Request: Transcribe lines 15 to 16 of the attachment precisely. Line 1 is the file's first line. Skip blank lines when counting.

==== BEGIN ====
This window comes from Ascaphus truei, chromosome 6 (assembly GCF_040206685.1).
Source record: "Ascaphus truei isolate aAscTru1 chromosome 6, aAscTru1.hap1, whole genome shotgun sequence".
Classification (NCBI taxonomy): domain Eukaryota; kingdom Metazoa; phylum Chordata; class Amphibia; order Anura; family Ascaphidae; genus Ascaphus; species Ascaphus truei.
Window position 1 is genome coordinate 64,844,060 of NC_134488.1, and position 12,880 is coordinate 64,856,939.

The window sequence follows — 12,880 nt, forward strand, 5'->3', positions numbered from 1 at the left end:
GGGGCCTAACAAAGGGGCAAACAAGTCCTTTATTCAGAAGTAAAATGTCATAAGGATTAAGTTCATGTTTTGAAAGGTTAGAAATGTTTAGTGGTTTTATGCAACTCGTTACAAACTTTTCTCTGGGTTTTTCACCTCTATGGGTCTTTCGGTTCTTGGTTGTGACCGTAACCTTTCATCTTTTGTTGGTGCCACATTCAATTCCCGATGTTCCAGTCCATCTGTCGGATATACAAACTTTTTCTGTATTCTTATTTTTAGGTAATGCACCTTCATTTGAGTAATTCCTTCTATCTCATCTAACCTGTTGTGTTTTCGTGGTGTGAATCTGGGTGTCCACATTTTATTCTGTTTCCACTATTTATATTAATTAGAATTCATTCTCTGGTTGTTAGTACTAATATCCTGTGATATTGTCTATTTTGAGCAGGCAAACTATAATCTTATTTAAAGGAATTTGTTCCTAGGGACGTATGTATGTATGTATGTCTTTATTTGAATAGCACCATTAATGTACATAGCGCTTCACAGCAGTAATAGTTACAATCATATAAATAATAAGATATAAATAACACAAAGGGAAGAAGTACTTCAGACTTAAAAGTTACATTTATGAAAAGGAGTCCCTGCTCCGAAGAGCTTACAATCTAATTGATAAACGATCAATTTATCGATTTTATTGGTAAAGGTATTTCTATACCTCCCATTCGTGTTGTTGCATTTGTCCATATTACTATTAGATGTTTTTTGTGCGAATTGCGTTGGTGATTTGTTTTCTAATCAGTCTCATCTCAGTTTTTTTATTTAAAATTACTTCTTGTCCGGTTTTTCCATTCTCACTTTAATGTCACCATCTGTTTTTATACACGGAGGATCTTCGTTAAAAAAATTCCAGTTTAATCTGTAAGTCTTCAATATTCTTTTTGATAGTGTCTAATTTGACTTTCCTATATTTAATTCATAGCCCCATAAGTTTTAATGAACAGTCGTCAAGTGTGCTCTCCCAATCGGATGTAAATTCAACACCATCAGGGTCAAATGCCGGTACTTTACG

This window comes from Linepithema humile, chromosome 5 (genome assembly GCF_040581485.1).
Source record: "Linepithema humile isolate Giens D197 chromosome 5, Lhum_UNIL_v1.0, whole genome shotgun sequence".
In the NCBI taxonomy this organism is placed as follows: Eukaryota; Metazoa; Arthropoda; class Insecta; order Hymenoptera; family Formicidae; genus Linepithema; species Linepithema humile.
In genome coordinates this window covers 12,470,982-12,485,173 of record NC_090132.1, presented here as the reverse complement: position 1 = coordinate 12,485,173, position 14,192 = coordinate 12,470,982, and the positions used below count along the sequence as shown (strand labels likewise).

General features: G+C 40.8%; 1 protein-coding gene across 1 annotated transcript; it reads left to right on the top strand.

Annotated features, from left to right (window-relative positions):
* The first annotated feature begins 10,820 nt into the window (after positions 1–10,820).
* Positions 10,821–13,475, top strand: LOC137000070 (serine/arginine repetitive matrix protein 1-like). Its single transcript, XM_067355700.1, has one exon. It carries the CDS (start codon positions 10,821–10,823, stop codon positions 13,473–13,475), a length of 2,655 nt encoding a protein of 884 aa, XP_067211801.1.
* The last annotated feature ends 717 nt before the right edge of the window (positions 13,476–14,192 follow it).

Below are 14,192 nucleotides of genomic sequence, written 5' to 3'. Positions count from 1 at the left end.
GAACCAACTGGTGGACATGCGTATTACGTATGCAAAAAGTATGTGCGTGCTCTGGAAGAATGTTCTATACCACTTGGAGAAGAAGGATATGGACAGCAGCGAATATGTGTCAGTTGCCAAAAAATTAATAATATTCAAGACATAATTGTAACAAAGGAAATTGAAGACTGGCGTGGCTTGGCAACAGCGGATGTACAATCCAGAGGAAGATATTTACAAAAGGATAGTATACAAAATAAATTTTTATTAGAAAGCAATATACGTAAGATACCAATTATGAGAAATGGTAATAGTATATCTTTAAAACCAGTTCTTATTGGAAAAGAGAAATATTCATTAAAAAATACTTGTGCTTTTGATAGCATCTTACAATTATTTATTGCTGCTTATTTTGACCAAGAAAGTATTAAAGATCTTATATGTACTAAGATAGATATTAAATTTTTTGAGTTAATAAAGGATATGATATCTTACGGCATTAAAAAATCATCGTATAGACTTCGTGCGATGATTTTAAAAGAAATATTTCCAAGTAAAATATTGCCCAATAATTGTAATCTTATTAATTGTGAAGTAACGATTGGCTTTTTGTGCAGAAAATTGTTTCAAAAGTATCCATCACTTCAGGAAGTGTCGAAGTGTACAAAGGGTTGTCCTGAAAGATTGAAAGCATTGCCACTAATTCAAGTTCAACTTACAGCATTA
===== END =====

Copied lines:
* The last annotated feature ends 717 nt before the right edge of the window (positions 13,476–14,192 follow it).

Below are 14,192 nucleotides of genomic sequence, written 5' to 3'. Positions count from 1 at the left end.